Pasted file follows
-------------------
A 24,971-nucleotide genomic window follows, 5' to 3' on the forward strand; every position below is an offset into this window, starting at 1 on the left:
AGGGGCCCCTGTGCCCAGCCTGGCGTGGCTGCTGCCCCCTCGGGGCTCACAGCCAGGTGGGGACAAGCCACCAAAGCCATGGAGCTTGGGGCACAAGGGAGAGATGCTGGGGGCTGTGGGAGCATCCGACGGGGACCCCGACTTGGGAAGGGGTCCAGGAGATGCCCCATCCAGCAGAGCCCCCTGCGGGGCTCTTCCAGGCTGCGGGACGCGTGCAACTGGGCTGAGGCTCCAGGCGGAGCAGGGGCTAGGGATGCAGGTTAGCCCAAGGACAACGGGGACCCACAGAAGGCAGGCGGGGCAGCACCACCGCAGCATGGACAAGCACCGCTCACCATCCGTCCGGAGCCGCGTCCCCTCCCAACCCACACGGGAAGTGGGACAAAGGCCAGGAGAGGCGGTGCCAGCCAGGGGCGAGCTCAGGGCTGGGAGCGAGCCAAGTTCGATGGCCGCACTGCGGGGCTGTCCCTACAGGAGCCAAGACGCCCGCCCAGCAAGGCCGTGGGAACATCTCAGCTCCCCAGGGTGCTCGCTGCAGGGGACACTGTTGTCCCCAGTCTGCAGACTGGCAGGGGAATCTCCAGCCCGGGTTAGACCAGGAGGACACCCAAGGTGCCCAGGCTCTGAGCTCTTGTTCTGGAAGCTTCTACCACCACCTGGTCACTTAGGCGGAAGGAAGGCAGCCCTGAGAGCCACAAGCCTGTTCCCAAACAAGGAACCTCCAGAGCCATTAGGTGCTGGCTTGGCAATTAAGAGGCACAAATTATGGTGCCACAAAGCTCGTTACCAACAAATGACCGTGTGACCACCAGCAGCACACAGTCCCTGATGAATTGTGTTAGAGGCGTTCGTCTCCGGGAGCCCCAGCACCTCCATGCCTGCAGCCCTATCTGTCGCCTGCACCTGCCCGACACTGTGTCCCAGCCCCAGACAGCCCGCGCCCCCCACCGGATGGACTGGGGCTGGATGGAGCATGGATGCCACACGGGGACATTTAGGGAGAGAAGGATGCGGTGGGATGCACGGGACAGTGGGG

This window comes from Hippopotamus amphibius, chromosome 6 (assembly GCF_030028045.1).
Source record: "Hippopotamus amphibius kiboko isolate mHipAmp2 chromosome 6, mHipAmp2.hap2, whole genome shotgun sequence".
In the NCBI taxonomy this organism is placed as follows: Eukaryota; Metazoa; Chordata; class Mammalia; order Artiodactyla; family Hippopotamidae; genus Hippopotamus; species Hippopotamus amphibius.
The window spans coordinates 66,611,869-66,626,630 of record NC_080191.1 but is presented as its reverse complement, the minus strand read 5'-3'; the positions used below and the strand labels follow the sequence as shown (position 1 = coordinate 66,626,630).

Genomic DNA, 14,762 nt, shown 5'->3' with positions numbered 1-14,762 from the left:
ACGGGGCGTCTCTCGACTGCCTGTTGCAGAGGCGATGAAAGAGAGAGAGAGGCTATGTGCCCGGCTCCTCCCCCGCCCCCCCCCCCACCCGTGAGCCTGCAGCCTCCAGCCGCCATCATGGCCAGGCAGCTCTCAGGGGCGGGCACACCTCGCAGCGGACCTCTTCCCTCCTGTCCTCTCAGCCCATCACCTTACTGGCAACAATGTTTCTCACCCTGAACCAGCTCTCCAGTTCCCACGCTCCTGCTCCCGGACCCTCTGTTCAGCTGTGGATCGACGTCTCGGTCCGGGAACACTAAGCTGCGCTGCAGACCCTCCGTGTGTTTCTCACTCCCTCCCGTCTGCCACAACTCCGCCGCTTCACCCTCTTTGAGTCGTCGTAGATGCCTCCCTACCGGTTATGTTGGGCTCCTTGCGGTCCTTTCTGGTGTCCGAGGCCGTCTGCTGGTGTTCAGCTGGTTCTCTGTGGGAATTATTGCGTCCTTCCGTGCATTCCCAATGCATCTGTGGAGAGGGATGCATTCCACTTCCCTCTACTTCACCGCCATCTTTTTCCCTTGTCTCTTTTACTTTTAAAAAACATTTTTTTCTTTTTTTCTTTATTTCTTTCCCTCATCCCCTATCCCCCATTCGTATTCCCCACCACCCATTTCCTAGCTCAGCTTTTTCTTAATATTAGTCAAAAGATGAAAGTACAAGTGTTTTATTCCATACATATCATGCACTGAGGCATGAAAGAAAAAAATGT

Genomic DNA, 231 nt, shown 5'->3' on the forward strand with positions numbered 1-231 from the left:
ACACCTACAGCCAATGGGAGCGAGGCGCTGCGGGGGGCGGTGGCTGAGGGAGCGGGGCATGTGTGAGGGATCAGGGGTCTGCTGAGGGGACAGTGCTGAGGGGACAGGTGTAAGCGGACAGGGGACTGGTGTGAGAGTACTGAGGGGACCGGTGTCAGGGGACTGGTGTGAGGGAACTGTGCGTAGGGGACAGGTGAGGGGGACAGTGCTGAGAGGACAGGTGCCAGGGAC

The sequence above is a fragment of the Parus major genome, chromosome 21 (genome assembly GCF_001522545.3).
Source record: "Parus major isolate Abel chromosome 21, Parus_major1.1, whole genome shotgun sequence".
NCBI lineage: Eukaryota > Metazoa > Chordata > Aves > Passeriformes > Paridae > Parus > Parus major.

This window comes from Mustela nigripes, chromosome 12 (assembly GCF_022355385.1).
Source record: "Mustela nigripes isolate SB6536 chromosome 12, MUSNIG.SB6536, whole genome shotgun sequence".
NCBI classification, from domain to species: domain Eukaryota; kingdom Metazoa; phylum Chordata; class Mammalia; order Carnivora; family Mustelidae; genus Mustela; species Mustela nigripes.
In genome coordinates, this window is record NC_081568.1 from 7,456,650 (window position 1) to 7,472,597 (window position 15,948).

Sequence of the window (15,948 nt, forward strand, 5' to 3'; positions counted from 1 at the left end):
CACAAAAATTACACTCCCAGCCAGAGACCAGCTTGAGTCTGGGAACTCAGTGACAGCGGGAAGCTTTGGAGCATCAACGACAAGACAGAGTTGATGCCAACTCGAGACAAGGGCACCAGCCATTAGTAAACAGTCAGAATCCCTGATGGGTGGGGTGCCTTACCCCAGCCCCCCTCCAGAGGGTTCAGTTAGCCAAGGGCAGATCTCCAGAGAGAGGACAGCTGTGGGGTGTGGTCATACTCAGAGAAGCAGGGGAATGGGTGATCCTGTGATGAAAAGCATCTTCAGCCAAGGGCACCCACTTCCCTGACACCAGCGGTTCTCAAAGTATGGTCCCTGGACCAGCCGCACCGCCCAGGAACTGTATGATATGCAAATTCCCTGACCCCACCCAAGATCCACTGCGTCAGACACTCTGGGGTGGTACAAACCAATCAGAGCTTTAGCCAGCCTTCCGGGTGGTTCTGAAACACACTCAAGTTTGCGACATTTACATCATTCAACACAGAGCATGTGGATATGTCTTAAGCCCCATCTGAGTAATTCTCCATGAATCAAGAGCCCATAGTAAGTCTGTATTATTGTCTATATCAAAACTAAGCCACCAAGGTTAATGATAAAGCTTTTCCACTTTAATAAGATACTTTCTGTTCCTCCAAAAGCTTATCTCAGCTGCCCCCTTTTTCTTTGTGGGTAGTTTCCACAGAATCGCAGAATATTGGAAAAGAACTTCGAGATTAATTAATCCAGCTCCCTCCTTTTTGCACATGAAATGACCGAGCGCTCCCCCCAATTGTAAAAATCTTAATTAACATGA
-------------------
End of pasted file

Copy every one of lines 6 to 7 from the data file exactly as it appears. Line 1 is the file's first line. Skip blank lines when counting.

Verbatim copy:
The window spans coordinates 66,611,869-66,626,630 of record NC_080191.1 but is presented as its reverse complement, the minus strand read 5'-3'; the positions used below and the strand labels follow the sequence as shown (position 1 = coordinate 66,626,630).

Genomic DNA, 14,762 nt, shown 5'->3' with positions numbered 1-14,762 from the left: